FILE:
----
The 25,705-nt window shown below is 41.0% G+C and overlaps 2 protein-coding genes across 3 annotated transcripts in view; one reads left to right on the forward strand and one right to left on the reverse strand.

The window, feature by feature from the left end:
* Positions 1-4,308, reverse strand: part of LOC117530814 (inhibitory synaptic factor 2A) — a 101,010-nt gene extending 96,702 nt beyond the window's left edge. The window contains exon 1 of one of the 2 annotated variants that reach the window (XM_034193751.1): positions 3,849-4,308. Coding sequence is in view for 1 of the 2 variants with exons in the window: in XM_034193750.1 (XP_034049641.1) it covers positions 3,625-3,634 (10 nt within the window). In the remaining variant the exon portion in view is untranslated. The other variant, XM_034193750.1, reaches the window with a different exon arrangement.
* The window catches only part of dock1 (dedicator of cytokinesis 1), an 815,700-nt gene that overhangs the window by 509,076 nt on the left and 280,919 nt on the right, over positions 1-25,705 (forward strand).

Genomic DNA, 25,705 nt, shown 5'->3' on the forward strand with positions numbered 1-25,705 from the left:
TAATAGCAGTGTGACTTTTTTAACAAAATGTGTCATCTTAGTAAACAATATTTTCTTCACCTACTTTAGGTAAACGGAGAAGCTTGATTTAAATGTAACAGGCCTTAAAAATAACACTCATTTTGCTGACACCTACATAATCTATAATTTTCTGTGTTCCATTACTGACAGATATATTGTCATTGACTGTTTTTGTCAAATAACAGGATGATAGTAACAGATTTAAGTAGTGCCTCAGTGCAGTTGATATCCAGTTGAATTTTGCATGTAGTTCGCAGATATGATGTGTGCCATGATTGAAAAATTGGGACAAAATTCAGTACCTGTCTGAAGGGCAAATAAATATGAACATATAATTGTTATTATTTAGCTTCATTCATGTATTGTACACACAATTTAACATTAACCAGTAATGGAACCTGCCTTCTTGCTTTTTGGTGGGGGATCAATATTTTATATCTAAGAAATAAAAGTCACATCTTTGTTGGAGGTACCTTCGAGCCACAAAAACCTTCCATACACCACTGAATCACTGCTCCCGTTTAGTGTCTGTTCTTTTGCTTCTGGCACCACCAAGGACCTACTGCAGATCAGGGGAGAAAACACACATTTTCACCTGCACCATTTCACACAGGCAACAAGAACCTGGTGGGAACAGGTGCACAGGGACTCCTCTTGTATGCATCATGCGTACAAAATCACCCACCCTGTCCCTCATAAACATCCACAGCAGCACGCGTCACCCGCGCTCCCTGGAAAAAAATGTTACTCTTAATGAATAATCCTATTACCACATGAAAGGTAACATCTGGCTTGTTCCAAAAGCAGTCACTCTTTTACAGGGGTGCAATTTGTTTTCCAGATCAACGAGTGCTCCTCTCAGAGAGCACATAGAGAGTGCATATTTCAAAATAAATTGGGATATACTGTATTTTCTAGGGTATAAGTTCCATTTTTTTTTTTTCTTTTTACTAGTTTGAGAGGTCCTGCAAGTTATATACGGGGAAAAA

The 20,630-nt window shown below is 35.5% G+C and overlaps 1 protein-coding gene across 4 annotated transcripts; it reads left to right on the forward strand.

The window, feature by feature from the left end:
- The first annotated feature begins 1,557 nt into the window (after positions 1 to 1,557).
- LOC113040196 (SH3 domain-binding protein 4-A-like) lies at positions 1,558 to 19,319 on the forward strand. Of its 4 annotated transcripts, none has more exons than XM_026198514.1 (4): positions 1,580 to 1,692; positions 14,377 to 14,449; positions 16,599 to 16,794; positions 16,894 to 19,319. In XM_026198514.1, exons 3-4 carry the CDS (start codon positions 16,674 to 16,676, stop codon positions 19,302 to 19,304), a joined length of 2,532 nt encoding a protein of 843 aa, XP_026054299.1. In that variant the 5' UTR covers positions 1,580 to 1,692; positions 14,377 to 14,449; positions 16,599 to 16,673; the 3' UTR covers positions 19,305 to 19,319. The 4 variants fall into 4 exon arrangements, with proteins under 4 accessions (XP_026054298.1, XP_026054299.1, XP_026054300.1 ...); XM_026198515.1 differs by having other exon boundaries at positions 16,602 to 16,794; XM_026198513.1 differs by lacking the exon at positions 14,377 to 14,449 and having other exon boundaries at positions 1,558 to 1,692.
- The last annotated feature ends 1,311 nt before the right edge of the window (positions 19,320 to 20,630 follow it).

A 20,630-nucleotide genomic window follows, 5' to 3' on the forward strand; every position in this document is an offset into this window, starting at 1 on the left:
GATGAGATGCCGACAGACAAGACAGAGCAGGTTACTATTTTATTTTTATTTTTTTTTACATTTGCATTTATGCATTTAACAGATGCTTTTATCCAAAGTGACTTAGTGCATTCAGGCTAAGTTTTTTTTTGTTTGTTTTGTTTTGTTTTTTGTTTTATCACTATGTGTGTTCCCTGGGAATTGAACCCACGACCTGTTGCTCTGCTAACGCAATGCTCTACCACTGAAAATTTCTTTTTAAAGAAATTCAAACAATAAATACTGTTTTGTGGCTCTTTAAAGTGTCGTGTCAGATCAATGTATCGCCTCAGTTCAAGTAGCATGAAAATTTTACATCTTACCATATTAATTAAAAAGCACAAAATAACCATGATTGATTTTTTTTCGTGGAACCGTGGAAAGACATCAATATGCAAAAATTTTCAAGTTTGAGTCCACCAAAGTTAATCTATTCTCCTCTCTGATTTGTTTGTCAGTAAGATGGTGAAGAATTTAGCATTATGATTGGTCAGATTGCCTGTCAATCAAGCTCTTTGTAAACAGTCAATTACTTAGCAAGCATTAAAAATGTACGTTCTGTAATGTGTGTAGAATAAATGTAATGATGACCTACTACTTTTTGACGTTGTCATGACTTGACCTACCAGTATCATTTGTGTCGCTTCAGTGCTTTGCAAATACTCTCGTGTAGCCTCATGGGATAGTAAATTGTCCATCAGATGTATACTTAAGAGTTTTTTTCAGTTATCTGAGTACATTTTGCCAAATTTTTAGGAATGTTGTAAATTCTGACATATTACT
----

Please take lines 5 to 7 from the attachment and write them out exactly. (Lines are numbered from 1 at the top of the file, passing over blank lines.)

Genomic DNA, 25,705 nt, shown 5'->3' on the forward strand with positions numbered 1-25,705 from the left:
TAATAGCAGTGTGACTTTTTTAACAAAATGTGTCATCTTAGTAAACAATATTTTCTTCACCTACTTTAGGTAAACGGAGAAGCTTGATTTAAATGTAACAGGCCTTAAAAATAACACTCATTTTGCTGACACCTACATAATCTATAATTTTCTGTGTTCCATTACTGACAGATATATTGTCATTGACTGTTTTTGTCAAATAACAGGATGATAGTAACAGATTTAAGTAGTGCCTCAGTGCAGTTGATATCCAGTTGAATTTTGCATGTAGTTCGCAGATATGATGTGTGCCATGATTGAAAAATTGGGACAAAATTCAGTACCTGTCTGAAGGGCAAATAAATATGAACATATAATTGTTATTATTTAGCTTCATTCATGTATTGTACACACAATTTAACATTAACCAGTAATGGAACCTGCCTTCTTGCTTTTTGGTGGGGGATCAATATTTTATATCTAAGAAATAAAAGTCACATCTTTGTTGGAGGTACCTTCGAGCCACAAAAACCTTCCATACACCACTGAATCACTGCTCCCGTTTAGTGTCTGTTCTTTTGCTTCTGGCACCACCAAGGACCTACTGCAGATCAGGGGAGAAAACACACATTTTCACCTGCACCATTTCACACAGGCAACAAGAACCTGGTGGGAACAGGTGCACAGGGACTCCTCTTGTATGCATCATGCGTACAAAATCACCCACCCTGTCCCTCATAAACATCCACAGCAGCACGCGTCACCCGCGCTCCCTGGAAAAAAATGTTACTCTTAATGAATAATCCTATTACCACATGAAAGGTAACATCTGGCTTGTTCCAAAAGCAGTCACTCTTTTACAGGGGTGCAATTTGTTTTCCAGATCAACGAGTGCTCCTCTCAGAGAGCACATAGAGAGTGCATATTTCAAAATAAATTGGGATATACTGTATTTTCTAGGGTATAAGTTCCATTTTTTTTTTTTCTTTTTACTAGTTTGAGAGGTCCTGCAAGTTATATACGGGGAAAAA

The 20,630-nt window shown below is 35.5% G+C and overlaps 1 protein-coding gene across 4 annotated transcripts; it reads left to right on the forward strand.